It was a really numb, emotionally taxing day and a half. There were too many thoughts and feelings to process. We sat there in the Guayaquil international terminal just ready to be away, back somewhere, somewhere not so in between, you know, that hollow feeling you only really get in an airport, that delayed sense of not going anywhere, not yet, but not really remembering having been anywhere else. Wow, I’m so deep.

Anyway, it would be stupid of me to sit here and write out all the ways that everybody already knows why they hate airplane travel, the lines, the waiting, the more lines, the security, the pat downs, the random screening, the taking your laptop out and putting it in a separate bin, the buying a bottle of water for six dollars right before security and then security telling you that, sorry, you can’t bring that bottle of water past the checkpoint, that you can spend another six dollars on the other side. Just, please, it’s so fucking annoying. I’m getting actually upset just imagining it enough to write about it.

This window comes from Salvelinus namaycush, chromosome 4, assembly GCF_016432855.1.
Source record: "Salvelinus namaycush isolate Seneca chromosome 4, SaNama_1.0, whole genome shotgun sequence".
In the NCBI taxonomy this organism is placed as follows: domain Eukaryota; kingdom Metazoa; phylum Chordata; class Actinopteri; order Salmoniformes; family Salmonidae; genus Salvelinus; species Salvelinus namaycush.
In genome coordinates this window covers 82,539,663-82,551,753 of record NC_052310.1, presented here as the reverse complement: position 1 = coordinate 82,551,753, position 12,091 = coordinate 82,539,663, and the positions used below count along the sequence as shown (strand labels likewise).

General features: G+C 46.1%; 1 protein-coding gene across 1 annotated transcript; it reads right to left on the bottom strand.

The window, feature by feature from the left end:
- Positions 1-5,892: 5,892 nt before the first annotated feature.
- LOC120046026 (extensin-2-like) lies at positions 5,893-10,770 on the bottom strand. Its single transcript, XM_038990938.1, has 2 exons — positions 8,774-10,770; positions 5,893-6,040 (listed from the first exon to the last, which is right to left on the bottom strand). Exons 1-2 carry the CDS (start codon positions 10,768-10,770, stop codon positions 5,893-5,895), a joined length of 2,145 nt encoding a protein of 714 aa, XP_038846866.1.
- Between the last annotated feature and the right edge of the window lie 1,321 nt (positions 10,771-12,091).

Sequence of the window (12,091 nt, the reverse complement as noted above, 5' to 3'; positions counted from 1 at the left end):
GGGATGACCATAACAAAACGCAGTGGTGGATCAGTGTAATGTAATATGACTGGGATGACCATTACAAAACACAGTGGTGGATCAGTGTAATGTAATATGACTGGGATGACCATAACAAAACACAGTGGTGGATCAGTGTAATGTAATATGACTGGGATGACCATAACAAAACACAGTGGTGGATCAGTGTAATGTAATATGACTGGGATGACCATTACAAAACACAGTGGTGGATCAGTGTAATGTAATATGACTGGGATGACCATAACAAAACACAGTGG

And even on my best of flying experiences, you get to your terminal, finally, and the plane is never going to leave when it says it is. Boarding always takes way too long. Much longer than you’re expecting. And taxiing. And then sitting on the tarmac forever. And then finally taking off. That’s best-case.

When things go wrong though, they don’t tell you about it all at once. No, that would be too painless. Annoying, sure, but let’s see if we can’t take this situation and stretch it out past the limits of human suffering. OK, yeah, that’s a stretch. But it was a colorful sentence. I’m sure AIDS and cancer are much more of a cause of human suffering that a layover. But just indulge me.

They just keep you there in the terminal for a little bit longer. Maybe an hour. Maybe two. And then maybe they’ll actually start boarding, pretending like some sort of progress is being made. But then, no, OK, actually we’re all going to have to do a reverse boarding, and then what’s the problem exactly? But every passenger is asking that same question, “What’s the problem? When are we going to New York?” and so clearly those people aren’t satisfied with their answers, so why add to the chorus of discontent?